List of New NHIF Policies That Have Shocked Kenyans

The National Hospital Insurance Fund has altered some of its policies sparking outrage from shocked Kenyans who no longer trust the heavily graft embattled institution.

In order to align the organization towards the attainment of sustainable Universal Health Coverage(UHC) and for the purposes of enhancing member retention, the special Full Board meeting of 17th December 2019 resolved that the following changes be effected as from 1st January 2020.

NHIF has now introduced a one year upfront payment which is payable within the waiting period while observing the due dates before one is declared eligible for any of the benefits. One is now expected to have paid KSh 6,000 upfront for the 12 months.

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There will also be a 50% penalty for each month defaulted or paid late for up-to 11 months and if defaulted, you will pay one year advance and wait 30 days before getting any benefits.

Any default of more than 12 months will now result to being treated like a new entrant into the scheme.

Maternity access has now been restricted to six months after the card matures. Maternity and specialized services will require six month waiting period for dependents declared after initial registration.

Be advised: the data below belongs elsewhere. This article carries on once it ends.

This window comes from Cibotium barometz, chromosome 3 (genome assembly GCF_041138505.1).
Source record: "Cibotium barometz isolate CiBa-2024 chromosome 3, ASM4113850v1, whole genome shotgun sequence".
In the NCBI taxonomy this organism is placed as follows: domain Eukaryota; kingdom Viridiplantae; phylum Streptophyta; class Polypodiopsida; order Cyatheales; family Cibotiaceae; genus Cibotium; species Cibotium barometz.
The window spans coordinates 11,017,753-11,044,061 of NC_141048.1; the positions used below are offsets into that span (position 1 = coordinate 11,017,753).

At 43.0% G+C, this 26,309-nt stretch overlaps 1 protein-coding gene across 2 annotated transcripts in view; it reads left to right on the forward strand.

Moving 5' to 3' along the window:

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Newborns also have to be declared within six months. There is also 30 days waiting period for any additional dependents, or in case of a change of spouse for inpatient and outpatient services.

For specialized services, waiting period will be six months.

Maximum dependents have as well been restricted to a limit of one spouse and five children only for the National Scheme


Government funded programs such as Health Insurance subsidy, free maternity program, the elderly persons with severe disability and Inua Jamii program will be exempted from these changes.

Members of the public expressed their frustrations at the changes on twitter:

“How will most Kenyans put this lump sum at a go? The target group will be excluded”.-Irene Otieno.

“My view: Shut down the voluntary scheme; provide ALL poor and poor government (tax) funded NHIF cover with equal benefits to the formal contributors and ‘urge’ the informal non-poor to pay premiums. This voluntary scheme is a moral hazard, unsustainable sham!!”-Dr Githinji Gitahi MBS.

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“What all these means, in my opinion,may deviate from being a social insurance and it will be no different from the commercial insurance. 50% of Kenyans live under 100/= a day, how will they meet these conditions?”-Dr Mercy Korir.

The consumer federation of Kenya has faulted NHIF for going against law in their new policies.

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